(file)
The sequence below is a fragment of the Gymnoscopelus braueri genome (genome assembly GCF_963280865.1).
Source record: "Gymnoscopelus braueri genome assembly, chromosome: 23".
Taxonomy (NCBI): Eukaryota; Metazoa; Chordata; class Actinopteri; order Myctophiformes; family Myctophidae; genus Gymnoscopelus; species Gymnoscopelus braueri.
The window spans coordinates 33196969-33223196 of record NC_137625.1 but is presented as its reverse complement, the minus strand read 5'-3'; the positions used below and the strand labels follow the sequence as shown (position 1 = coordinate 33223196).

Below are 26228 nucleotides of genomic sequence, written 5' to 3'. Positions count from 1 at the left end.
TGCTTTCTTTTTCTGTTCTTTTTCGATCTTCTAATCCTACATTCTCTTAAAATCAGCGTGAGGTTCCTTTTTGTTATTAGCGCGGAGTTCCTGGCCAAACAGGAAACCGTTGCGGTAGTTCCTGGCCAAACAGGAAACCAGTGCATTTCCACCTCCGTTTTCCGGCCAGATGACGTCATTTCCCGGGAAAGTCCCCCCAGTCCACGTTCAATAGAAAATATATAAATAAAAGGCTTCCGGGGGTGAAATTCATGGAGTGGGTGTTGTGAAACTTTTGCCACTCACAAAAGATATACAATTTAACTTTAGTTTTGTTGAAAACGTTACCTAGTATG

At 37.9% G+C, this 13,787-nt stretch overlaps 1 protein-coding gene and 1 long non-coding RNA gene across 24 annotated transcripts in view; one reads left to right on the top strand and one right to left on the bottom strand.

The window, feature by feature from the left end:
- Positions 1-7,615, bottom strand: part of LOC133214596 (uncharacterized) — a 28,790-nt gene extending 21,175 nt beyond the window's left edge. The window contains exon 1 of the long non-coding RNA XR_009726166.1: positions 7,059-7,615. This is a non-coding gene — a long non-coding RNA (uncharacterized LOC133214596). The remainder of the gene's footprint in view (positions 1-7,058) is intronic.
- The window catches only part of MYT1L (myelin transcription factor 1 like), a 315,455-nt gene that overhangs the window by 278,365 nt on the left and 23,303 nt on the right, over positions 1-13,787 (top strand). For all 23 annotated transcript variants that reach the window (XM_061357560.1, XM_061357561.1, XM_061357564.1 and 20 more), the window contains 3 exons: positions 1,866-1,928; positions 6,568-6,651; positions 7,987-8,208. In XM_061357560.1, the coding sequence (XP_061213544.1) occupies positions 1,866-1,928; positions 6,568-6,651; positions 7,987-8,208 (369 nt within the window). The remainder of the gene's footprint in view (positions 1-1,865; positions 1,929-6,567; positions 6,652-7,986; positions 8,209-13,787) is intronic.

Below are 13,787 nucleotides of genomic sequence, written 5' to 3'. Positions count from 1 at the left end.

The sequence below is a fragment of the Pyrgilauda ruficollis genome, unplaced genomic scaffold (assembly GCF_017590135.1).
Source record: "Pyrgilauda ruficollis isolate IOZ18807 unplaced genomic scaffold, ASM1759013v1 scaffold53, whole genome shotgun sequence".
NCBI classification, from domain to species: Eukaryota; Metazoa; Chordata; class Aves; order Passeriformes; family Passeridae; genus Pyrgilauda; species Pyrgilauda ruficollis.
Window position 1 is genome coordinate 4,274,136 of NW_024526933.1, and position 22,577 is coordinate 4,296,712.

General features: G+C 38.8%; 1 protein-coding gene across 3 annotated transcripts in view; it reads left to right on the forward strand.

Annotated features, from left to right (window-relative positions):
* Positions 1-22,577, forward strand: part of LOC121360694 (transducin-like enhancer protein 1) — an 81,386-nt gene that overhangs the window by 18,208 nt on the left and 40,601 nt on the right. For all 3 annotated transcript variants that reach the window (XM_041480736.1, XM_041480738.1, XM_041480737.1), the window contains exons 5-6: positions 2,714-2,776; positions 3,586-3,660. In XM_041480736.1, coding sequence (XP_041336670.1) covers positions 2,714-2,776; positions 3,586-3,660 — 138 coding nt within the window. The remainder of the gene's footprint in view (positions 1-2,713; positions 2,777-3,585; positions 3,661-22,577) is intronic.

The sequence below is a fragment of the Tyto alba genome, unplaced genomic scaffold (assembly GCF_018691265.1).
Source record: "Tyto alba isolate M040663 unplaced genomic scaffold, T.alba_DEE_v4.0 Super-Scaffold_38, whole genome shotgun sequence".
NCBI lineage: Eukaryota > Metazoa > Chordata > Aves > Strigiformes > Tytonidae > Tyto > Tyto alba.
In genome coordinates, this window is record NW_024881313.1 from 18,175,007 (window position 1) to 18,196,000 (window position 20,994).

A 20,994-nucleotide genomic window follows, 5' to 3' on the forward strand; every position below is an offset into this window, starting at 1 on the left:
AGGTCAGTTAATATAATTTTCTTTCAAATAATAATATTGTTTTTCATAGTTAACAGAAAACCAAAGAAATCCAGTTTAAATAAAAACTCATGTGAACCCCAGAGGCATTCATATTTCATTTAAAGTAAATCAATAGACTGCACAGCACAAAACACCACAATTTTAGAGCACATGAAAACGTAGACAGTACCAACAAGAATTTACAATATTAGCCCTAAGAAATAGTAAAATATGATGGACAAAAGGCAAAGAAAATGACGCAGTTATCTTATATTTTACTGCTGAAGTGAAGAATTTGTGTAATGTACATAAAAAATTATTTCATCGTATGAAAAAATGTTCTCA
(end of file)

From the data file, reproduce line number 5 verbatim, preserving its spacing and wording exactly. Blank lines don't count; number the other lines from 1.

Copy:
Below are 26228 nucleotides of genomic sequence, written 5' to 3'. Positions count from 1 at the left end.